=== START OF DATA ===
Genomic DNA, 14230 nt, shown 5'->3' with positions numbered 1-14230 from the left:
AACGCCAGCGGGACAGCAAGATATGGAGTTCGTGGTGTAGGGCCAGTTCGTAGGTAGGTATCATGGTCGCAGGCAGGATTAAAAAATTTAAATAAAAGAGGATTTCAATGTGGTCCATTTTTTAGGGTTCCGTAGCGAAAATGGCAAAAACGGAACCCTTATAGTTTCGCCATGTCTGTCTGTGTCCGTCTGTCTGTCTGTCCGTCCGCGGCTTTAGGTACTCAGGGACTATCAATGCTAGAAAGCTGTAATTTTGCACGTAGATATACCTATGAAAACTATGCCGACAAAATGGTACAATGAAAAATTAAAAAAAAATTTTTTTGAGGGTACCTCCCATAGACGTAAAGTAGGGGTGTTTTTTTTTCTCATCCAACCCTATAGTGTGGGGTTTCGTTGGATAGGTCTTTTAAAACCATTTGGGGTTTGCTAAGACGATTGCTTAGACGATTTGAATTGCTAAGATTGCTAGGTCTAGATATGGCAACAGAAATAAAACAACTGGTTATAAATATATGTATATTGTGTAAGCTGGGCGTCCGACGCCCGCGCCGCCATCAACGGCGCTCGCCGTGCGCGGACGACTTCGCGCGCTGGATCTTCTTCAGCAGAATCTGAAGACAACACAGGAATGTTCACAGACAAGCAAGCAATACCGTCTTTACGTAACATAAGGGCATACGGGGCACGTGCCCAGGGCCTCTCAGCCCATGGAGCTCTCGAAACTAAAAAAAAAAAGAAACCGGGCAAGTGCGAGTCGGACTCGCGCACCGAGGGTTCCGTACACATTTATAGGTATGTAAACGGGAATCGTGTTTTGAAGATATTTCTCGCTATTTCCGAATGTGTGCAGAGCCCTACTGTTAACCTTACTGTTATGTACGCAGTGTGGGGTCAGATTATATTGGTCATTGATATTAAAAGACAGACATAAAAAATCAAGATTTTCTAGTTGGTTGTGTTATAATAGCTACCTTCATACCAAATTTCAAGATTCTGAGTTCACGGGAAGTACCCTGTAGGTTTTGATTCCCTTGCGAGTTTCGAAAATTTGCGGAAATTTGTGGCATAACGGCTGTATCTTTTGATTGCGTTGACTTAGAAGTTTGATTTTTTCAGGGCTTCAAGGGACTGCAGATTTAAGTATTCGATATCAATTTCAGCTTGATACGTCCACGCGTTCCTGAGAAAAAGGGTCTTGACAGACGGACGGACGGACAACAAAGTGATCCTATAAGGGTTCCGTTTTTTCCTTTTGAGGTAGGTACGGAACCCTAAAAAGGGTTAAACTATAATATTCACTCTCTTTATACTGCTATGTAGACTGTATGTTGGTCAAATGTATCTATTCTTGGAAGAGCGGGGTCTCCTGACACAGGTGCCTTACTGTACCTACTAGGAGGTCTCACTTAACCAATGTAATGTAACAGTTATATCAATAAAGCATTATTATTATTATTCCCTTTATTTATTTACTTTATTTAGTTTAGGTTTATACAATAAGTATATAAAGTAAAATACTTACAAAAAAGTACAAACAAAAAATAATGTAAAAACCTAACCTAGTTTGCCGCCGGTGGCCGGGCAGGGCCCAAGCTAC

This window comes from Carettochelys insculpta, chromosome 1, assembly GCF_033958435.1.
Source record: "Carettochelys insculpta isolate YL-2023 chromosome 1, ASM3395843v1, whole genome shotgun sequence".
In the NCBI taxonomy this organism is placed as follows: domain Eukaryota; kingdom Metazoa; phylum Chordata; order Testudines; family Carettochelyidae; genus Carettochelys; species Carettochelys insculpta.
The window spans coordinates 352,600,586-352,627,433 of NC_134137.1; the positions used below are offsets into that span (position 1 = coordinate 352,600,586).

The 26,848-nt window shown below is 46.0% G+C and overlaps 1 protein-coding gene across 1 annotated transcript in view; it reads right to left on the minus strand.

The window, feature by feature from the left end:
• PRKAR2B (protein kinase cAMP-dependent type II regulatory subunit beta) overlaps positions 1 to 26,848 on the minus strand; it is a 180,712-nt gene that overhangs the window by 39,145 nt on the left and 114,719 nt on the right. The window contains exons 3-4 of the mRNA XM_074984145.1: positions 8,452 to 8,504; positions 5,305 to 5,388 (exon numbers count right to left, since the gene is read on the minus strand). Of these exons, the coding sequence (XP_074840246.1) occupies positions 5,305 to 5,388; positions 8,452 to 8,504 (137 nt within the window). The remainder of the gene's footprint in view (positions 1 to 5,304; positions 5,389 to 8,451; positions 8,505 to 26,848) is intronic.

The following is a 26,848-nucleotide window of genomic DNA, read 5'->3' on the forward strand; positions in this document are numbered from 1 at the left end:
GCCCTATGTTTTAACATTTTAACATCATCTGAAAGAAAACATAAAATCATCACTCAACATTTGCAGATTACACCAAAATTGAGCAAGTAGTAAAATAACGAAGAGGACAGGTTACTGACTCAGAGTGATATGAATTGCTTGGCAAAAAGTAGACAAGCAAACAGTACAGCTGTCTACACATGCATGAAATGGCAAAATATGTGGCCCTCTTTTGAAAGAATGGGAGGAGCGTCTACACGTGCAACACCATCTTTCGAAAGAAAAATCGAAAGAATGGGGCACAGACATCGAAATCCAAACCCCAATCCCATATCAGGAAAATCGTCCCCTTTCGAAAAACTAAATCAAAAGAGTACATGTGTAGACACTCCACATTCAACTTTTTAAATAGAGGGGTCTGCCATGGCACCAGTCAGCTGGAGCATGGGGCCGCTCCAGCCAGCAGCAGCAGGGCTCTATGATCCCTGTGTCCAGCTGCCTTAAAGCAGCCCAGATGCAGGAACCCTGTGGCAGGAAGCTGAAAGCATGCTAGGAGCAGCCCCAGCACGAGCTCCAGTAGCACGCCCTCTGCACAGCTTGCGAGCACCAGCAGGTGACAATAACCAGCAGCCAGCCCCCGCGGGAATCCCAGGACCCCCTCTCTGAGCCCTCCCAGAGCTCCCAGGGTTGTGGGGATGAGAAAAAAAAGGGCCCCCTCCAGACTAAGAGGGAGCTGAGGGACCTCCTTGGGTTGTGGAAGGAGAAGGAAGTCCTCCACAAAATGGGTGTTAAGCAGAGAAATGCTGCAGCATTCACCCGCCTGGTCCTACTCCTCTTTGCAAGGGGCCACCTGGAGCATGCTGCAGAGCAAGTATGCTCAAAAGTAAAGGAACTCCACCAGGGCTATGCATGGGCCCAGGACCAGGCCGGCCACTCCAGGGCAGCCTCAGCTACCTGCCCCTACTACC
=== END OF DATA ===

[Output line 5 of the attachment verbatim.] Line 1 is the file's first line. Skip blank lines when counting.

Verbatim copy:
In the NCBI taxonomy this organism is placed as follows: domain Eukaryota; kingdom Metazoa; phylum Chordata; order Testudines; family Carettochelyidae; genus Carettochelys; species Carettochelys insculpta.